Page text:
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The student news site of California State University - Los Angeles

University Times

The student news site of California State University - Los Angeles

University Times

Opinion: If neighborhood councils want to engage residents, meetings must be more accessible

A UT Community News’ review found a missing agendas, unclear signage, among other issues
Representative discusses community plans with Hermon residents at council meeting. Photo taken by Ashley Romero

I was excited to attend my first neighborhood council meeting this fall, a finance and outreach meeting in Hermon.

As I walked around, I didn’t see any signs. Some people were in the church across the street but the building where meetings are held was dark and I didn’t see an open door, so I tried the Zoom link that was provided on the Hermon Neighborhood Council’s website for this specific meeting. When I clicked, the link was invalid.

“There’s a zoom link?” Nicole Mihalka, a council member, said later when asked about it.

“I had no idea a link was even available,” said council member Katherine Harrington. “Sometimes we show up 10 minutes before. Other times it’s right before.” 

The council members apologized and said they haven’t been using web links for any meetings for some time but intend to in the future per the recent passing of SB 411, which requires any legislative body that opts for teleconferencing to post agendas, identify locations, and, most importantly, have the teleconference be accessible to all with clear communications.

That should be a step in the right direction in making public meetings more accessible to the public. But when it comes to L.A.’s neighborhood councils, more could be done to engage the public.

Faulty web links, lack of communication, and inaccurate or missing agendas for half a dozen neighborhood councils this fall highlight flaws within a system more than 20-years-old.

When neighborhood councils fail to update information correctly, the public is left in the dark and uninformed about what is happening locally. Community engagement and advocacy can effectively drive change in neighborhoods and communities. 

How does a neighborhood council affect you?

Councils advocate for communities on public safety, development, housing, homelessness, and emergency preparedness by making recommendations to the city council, which can then propose an ordinance or take other actions. Local communities elect their own neighborhood council’s board members and there are 99 total who serve around 40,000 people. Each council gets a taxpayer-funded budget each year that’s typically more than $30,000 to spend on outreach, elections, grants for neighborhood groups and community improvement projects.

The Department of Neighborhood Empowerment, called Empower L.A., supports the neighborhood councils of L.A. But the combination of few resources, a reliance on unpaid volunteers and a dearth of strong regulation has clear consequences. 

Open, accessible meetings

The Brown Act is an important law for all public agencies, including neighborhood councils. It is essential for public participation and transparency, ensuring no undisclosed meetings or information is withheld. The Brown Act states councils should post their agendas at least 72 hours before the meeting, according to the California Legislative Information website, but several neighborhood councils have fallen short on this requirement.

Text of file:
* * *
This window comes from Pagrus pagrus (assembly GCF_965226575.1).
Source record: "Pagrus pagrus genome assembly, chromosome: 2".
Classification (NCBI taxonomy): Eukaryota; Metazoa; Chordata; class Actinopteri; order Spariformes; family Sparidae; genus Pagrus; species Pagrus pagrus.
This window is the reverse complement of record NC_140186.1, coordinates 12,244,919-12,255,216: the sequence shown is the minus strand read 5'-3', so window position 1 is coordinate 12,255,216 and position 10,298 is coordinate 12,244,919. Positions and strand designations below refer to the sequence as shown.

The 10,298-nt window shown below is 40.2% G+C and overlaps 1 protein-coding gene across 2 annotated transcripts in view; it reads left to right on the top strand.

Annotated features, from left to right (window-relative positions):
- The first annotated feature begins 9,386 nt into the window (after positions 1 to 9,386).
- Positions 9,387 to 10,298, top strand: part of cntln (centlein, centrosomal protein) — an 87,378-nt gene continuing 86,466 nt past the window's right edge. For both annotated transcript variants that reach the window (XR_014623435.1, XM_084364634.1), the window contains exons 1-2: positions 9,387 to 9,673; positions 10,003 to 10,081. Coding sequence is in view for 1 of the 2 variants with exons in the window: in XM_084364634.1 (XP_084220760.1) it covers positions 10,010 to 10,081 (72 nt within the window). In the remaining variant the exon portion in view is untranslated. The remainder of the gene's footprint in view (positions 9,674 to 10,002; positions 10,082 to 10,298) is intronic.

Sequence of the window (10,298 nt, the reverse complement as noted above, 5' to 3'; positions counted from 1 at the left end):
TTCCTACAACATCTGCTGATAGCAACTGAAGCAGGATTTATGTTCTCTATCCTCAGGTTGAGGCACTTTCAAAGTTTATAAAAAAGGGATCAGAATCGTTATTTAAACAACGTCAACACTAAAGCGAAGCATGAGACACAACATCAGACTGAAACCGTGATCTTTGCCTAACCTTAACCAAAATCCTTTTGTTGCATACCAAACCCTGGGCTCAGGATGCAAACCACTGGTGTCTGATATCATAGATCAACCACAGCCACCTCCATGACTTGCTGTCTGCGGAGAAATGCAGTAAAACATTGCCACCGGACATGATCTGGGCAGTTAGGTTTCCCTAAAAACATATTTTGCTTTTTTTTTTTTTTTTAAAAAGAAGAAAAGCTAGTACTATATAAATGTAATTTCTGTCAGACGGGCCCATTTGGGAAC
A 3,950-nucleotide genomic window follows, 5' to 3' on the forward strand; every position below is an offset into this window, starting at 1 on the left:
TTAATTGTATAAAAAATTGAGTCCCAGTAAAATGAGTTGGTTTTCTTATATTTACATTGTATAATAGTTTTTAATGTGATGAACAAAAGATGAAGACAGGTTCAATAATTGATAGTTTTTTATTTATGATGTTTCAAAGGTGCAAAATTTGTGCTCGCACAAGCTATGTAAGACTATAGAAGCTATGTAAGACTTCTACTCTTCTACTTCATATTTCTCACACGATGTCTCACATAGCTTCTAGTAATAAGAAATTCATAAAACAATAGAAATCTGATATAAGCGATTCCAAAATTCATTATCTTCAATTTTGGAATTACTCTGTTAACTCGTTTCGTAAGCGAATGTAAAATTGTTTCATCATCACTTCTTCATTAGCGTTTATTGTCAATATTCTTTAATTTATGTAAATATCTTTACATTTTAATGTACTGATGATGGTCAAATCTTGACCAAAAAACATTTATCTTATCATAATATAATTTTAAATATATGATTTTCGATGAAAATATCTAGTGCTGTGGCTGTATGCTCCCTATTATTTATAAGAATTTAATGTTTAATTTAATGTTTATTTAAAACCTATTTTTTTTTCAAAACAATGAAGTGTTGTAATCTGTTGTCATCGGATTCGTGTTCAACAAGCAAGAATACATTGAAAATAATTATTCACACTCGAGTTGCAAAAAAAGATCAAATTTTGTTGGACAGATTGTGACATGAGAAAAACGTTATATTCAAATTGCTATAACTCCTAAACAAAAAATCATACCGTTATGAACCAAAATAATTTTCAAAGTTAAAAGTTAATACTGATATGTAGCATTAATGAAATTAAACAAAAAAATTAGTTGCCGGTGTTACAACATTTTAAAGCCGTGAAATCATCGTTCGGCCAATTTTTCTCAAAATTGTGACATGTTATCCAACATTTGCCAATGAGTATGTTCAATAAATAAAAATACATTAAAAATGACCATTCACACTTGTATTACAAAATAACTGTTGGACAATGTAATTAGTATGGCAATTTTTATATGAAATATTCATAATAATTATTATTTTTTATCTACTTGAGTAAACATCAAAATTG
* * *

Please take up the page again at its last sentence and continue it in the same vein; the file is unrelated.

The agendas give the public a general understanding of what will be addressed and discussed. Based on this information, residents or the public can decide if it is necessary to attend, given the current topics or concerns. Lack of access to agendas can result in negative consequences like reduced trust and accountability, lack of transparency and information, and missed opportunities for input.

Neighborhood councils like Hermon and South Central haven’t updated agendas within the 72-hour window until recently. Hermon was on track until August when they didn’t post an agenda until one month later in September. They have since stayed on track. South Central, in contrast, just posted their updated agendas for the year on Oct. 18. Other local city councils like La Puente and Alhambra have updated agendas for all meetings and up-to-date video archives. Documents for neighborhood councils like the one in Boyle Heights, Voices and El Sereno are also updated frequently.

Volunteerism poses challenges but democracy depends on it

A story earlier this year by LAist found that members of local councils blamed problems in the system on the fact that it’s driven by unpaid board members who burn out, a lack of communication, and numerous rules and regulations that are difficult to navigate.

A secretary from the Reseda Neighborhood Council discovered that city commissions, including the Police, Ethics, and Planning, were not receiving impact statements from neighborhood councils. This wasn’t a technical issue, but rather it was because email addresses hadn’t been updated in their portal since 2009. 

When contacted about thoughts or concerns about communication to the public, Empower L.A. and the presidents of Hermon and South Central Neighborhood councils had no comment as of Dec. 16

People want to join and actively participate in their communities to make changes and vote. But when access to correct and accurate information is limited, their hands are tied. It is crucial to remember that these councils are typically made up of volunteers, and resource constraints or communication challenges will arise. Working within your own community and local government can help improve the transparency of councils and lead to better communication and participation.

A healthy democracy depends on it.

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